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Obes Rev. 2014 Oct;15(10):791-803. doi: 10.1111/obr.12195. Epub 2014 Jun 4.

Longitudinal changes in objectively measured sedentary behaviour and their relationship with adiposity in children and adolescents: systematic review and evidence appraisal.

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  • 1Division of Integrated Sciences, J. F. Oberlin University, Tokyo, Japan; Physical Activity for Health Group, School of Psychological Sciences and Health, University of Strathclyde, Glasgow, Scotland.

Abstract

This review aimed to determine longitudinal changes in objectively measured overall sedentary behaviour, and to examine their associations with adiposity in children and adolescents. A search for longitudinal studies was performed using several electronic databases. Of 161 potentially eligible papers, 10 for change in sedentary behaviour and 3 for longitudinal associations with change in adiposity were included. Weighted mean increase in daily sedentary behaviour per year was 5.7% for boys and 5.8% for girls. Only one paper included preschool children, and it showed a decrease in sedentary behaviour. Nine studies were from Western countries. Null associations were reported between sedentary behaviour and adiposity in two studies, the other found that increases in sedentary behaviour were associated with increases in adiposity, but only in those with body mass index above the 50th percentile. There was consistent evidence that sedentary behaviour increases with age in school-age children and adolescents, by approximately 30 min extra daily sedentary behaviour per year. There was little evidence on the influence of changes in sedentary behaviour on changes in adiposity. There is a need for more longitudinal research, for more evidence from outside the Western world, and for more studies that examine 'dose-response' associations between changes in sedentary behaviour and changes in adiposity.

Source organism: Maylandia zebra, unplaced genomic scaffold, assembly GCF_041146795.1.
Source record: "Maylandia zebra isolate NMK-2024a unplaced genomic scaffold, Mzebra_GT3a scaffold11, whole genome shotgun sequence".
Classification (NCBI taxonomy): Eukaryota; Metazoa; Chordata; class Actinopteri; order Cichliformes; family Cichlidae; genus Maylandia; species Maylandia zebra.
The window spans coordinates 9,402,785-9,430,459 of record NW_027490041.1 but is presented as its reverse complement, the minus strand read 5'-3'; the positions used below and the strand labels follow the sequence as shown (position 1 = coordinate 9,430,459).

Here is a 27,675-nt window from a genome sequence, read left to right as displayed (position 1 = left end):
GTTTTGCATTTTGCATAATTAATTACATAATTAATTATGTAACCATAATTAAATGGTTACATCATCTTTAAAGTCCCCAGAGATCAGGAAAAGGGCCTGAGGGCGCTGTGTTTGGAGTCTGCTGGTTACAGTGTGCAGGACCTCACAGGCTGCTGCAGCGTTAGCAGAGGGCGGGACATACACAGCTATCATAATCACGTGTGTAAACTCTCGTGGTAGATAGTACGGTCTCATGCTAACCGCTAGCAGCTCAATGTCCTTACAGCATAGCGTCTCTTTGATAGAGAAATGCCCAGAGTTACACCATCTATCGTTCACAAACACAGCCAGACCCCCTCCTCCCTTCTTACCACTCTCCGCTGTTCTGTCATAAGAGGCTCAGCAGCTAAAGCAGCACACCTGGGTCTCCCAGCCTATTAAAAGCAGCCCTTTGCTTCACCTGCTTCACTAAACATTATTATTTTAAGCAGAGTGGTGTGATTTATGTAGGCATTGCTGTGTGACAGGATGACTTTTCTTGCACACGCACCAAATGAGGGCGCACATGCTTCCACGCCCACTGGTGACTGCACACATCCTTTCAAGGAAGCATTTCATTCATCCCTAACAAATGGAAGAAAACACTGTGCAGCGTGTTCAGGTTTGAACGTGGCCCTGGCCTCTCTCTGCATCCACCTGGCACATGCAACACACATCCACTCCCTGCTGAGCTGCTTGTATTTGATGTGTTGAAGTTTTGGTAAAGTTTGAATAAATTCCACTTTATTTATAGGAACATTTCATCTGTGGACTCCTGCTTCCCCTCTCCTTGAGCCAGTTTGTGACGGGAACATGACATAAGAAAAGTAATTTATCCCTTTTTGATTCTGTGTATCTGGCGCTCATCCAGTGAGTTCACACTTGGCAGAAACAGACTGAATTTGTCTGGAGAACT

© 2014 The Author(s). obesity reviews © 2014 World Obesity.

KEYWORDS:

Adolescents; children; longitudinal study; sedentary behaviour

PMID:
24899125
[PubMed - in process]
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